For 15 years after his first appeals for help in 1970, boxes of historical documents accumulated. Three Welch College librarians guided him in cataloguing the archive. “Eventually,” he says, “I asked Carol Reid to teach me library science. I learned a lot. The cataloging process made sense to me. Everything that’s catalogued I’ve catalogued.”
The Historical Commission’s current goal, Dr. Pic says, is to make all the minutes of all the associations in our denomination available online. Dubbed The Minutes Project, these scanned documents will be available in text-searchable format on the commission website: fwbhistory.com. Two grants from FWB Foundation have helped to facilitate the project.
Dr. Pic has trained a replacement—Phillip Morgan, history professor at Welch College—for his position as volunteer cataloguer and curator of the historical collection. “I’ve trained Phillip. I’ve taught him everything I know, and he thinks like me. He’s now managing the collection as unofficial curator, a volunteer, of course. I’d love to see curator become a paid position.”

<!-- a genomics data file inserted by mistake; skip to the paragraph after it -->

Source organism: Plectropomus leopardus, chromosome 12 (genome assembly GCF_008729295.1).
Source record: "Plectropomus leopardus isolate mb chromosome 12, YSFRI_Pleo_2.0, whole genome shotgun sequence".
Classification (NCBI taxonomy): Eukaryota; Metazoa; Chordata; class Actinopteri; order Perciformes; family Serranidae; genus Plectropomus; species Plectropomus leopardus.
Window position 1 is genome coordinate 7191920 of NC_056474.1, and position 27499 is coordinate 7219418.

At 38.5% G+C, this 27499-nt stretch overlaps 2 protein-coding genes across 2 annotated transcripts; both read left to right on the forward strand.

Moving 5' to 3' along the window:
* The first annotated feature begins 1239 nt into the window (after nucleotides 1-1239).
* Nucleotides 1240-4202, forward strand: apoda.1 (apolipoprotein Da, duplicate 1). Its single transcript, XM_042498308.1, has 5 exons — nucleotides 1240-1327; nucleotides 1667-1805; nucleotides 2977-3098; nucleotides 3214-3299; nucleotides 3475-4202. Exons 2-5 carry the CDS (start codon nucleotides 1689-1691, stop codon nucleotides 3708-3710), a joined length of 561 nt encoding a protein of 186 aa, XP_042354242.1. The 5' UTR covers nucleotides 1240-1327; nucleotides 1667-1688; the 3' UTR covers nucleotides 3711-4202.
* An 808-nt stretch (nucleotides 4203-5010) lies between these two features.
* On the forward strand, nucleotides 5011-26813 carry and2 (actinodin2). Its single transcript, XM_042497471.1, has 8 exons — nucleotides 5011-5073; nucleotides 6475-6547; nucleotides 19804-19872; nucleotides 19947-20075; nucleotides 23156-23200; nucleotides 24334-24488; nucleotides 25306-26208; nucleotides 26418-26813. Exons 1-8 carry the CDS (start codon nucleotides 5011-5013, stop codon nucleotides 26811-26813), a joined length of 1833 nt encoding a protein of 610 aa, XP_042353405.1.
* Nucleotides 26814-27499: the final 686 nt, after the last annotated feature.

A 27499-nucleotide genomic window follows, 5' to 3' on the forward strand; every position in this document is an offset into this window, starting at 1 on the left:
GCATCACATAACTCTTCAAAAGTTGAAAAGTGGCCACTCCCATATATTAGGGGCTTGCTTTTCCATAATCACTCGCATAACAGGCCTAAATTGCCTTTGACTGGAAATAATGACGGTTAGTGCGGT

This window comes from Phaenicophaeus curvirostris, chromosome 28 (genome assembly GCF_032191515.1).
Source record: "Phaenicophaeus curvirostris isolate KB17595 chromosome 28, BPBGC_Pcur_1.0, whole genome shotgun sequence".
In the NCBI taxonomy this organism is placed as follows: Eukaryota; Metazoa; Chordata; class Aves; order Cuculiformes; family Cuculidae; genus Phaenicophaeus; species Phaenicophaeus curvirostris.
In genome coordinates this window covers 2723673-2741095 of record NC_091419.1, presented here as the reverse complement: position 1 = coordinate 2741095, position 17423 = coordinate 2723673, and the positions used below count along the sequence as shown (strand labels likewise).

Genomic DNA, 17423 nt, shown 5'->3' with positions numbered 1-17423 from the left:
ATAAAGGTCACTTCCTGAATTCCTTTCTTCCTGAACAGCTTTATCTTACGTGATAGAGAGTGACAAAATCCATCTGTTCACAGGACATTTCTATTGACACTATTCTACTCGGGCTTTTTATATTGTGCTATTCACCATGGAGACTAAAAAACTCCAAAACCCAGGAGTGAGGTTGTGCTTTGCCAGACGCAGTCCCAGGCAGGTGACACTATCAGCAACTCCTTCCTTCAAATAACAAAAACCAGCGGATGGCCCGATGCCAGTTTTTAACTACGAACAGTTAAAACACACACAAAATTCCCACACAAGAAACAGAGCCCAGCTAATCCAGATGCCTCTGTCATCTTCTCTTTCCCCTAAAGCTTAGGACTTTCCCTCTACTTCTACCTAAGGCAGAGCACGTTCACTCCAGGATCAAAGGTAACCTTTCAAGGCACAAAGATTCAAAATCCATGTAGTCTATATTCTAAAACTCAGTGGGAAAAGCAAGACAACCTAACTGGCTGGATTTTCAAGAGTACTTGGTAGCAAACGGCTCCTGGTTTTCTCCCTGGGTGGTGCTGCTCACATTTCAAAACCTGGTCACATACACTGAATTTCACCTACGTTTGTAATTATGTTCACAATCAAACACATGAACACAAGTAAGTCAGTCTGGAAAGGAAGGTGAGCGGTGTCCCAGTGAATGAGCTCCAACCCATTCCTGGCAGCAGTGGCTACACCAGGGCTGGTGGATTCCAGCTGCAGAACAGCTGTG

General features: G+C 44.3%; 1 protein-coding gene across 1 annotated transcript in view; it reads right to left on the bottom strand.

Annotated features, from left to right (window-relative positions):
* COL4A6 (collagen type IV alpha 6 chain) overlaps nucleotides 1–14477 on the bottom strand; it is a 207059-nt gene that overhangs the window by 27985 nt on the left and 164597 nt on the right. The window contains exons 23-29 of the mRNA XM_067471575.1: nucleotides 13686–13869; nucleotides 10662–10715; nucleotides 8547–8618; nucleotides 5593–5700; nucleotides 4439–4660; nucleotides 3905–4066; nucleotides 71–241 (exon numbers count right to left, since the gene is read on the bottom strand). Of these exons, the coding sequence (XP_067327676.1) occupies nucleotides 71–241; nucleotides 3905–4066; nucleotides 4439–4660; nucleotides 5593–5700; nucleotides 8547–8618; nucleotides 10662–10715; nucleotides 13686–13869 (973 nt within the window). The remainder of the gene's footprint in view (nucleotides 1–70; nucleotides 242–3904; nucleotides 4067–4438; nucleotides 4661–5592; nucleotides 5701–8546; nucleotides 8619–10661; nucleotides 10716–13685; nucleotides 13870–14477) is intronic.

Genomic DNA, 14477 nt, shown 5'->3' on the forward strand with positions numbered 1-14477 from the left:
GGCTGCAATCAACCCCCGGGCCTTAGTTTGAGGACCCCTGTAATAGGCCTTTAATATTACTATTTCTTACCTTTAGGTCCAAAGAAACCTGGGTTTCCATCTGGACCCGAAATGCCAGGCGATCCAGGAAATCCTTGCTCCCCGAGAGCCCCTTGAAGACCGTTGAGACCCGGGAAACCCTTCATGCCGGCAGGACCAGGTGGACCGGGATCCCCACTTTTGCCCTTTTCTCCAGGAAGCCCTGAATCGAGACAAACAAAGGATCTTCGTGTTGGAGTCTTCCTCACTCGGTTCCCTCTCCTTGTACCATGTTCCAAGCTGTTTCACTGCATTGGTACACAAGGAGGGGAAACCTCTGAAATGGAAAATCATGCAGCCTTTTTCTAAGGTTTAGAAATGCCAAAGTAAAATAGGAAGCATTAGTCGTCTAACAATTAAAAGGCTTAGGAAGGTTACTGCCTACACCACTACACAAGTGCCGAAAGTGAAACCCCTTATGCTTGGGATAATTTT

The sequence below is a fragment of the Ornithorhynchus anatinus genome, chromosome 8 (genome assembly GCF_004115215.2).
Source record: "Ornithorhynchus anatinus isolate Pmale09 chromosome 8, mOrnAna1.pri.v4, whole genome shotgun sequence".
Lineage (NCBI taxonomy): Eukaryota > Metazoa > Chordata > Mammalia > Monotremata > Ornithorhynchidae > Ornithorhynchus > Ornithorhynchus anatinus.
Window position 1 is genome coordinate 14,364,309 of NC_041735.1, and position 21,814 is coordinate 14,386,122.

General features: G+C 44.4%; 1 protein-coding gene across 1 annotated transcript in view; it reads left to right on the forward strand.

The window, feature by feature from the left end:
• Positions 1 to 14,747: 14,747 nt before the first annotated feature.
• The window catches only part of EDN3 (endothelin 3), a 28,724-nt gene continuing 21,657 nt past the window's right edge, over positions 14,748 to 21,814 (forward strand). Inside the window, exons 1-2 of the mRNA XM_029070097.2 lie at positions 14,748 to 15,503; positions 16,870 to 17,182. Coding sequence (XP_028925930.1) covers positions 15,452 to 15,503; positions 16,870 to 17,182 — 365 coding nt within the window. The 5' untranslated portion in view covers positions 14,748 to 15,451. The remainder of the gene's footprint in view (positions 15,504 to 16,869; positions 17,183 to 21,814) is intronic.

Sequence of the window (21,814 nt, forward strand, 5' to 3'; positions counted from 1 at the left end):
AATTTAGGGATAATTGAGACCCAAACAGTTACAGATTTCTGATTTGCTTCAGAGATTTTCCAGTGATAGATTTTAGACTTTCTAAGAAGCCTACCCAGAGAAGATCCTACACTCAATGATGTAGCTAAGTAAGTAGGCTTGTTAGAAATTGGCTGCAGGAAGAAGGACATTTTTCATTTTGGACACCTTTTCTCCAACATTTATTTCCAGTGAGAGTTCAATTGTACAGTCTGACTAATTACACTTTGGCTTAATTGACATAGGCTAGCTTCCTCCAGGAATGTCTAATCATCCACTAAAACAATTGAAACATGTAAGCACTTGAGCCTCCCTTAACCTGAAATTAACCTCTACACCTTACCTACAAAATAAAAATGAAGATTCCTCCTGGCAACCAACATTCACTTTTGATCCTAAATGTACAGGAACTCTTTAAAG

Dr. Pic ends our interview simply: “My goal as a writer is to tell an interesting story, correct wrong impressions, help us understand who we are, and draw out lessons we can learn from those who’ve come before us.”
We can call Dr. Robert E. Picirilli a storyteller…with motives.
About the Writer: Brenda Evans is a retired English teacher. She and her husband Bill live in Ashland, Kentucky. They are proud grandparents of seven.